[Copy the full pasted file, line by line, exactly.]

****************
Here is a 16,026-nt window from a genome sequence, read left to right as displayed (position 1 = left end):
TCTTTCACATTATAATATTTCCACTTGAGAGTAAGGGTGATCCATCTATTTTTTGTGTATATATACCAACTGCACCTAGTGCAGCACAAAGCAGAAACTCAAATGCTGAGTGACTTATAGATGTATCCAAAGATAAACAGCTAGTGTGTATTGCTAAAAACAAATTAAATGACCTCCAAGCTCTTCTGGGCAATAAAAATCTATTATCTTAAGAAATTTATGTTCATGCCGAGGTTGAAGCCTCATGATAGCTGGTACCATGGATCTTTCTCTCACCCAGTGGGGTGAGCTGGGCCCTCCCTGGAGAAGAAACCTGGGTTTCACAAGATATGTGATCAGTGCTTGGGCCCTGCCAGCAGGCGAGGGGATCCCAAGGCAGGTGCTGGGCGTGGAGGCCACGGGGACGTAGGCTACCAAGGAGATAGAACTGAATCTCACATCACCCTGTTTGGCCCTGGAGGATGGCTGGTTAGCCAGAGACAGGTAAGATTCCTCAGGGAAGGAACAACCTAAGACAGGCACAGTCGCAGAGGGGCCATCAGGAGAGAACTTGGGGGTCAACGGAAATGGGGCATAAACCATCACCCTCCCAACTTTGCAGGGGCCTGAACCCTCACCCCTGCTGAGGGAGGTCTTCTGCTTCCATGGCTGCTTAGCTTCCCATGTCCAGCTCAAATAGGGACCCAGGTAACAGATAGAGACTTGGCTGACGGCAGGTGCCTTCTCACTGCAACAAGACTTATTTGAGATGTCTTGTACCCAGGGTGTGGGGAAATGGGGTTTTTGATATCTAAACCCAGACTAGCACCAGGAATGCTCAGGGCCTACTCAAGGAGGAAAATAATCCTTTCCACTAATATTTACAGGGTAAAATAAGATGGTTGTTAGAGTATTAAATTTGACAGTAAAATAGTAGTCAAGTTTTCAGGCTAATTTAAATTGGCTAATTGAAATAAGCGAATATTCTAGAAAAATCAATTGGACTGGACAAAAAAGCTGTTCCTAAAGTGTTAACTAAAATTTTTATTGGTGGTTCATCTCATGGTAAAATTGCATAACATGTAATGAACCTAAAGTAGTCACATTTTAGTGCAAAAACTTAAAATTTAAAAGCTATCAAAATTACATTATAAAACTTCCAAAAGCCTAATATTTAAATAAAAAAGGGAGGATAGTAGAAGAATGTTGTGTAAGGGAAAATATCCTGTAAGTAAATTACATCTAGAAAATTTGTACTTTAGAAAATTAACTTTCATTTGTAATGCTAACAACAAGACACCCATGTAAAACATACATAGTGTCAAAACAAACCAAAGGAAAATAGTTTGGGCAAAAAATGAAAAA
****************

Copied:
Here is a 16,026-nt window from a genome sequence, read left to right as displayed (position 1 = left end):
TCTTTCACATTATAATATTTCCACTTGAGAGTAAGGGTGATCCATCTATTTTTTGTGTATATATACCAACTGCACCTAGTGCAGCACAAAGCAGAAACTCAAATGCTGAGTGACTTATAGATGTATCCAAAGATAAACAGCTAGTGTGTATTGCTAAAAACAAATTAAATGACCTCCAAGCTCTTCTGGGCAATAAAAATCTATTATCTTAAGAAATTTATGTTCATGCCGAGGTTGAAGCCTCATGATAGCTGGTACCATGGATCTTTCTCTCACCCAGTGGGGTGAGCTGGGCCCTCCCTGGAGAAGAAACCTGGGTTTCACAAGATATGTGATCAGTGCTTGGGCCCTGCCAGCAGGCGAGGGGATCCCAAGGCAGGTGCTGGGCGTGGAGGCCACGGGGACGTAGGCTACCAAGGAGATAGAACTGAATCTCACATCACCCTGTTTGGCCCTGGAGGATGGCTGGTTAGCCAGAGACAGGTAAGATTCCTCAGGGAAGGAACAACCTAAGACAGGCACAGTCGCAGAGGGGCCATCAGGAGAGAACTTGGGGGTCAACGGAAATGGGGCATAAACCATCACCCTCCCAACTTTGCAGGGGCCTGAACCCTCACCCCTGCTGAGGGAGGTCTTCTGCTTCCATGGCTGCTTAGCTTCCCATGTCCAGCTCAAATAGGGACCCAGGTAACAGATAGAGACTTGGCTGACGGCAGGTGCCTTCTCACTGCAACAAGACTTATTTGAGATGTCTTGTACCCAGGGTGTGGGGAAATGGGGTTTTTGATATCTAAACCCAGACTAGCACCAGGAATGCTCAGGGCCTACTCAAGGAGGAAAATAATCCTTTCCACTAATATTTACAGGGTAAAATAAGATGGTTGTTAGAGTATTAAATTTGACAGTAAAATAGTAGTCAAGTTTTCAGGCTAATTTAAATTGGCTAATTGAAATAAGCGAATATTCTAGAAAAATCAATTGGACTGGACAAAAAAGCTGTTCCTAAAGTGTTAACTAAAATTTTTATTGGTGGTTCATCTCATGGTAAAATTGCATAACATGTAATGAACCTAAAGTAGTCACATTTTAGTGCAAAAACTTAAAATTTAAAAGCTATCAAAATTACATTATAAAACTTCCAAAAGCCTAATATTTAAATAAAAAAGGGAGGATAGTAGAAGAATGTTGTGTAAGGGAAAATATCCTGTAAGTAAATTACATCTAGAAAATTTGTACTTTAGAAAATTAACTTTCATTTGTAATGCTAACAACAAGACACCCATGTAAAACATACATAGTGTCAAAACAAACCAAAGGAAAATAGTTTGGGCAAAAAATGAAAAA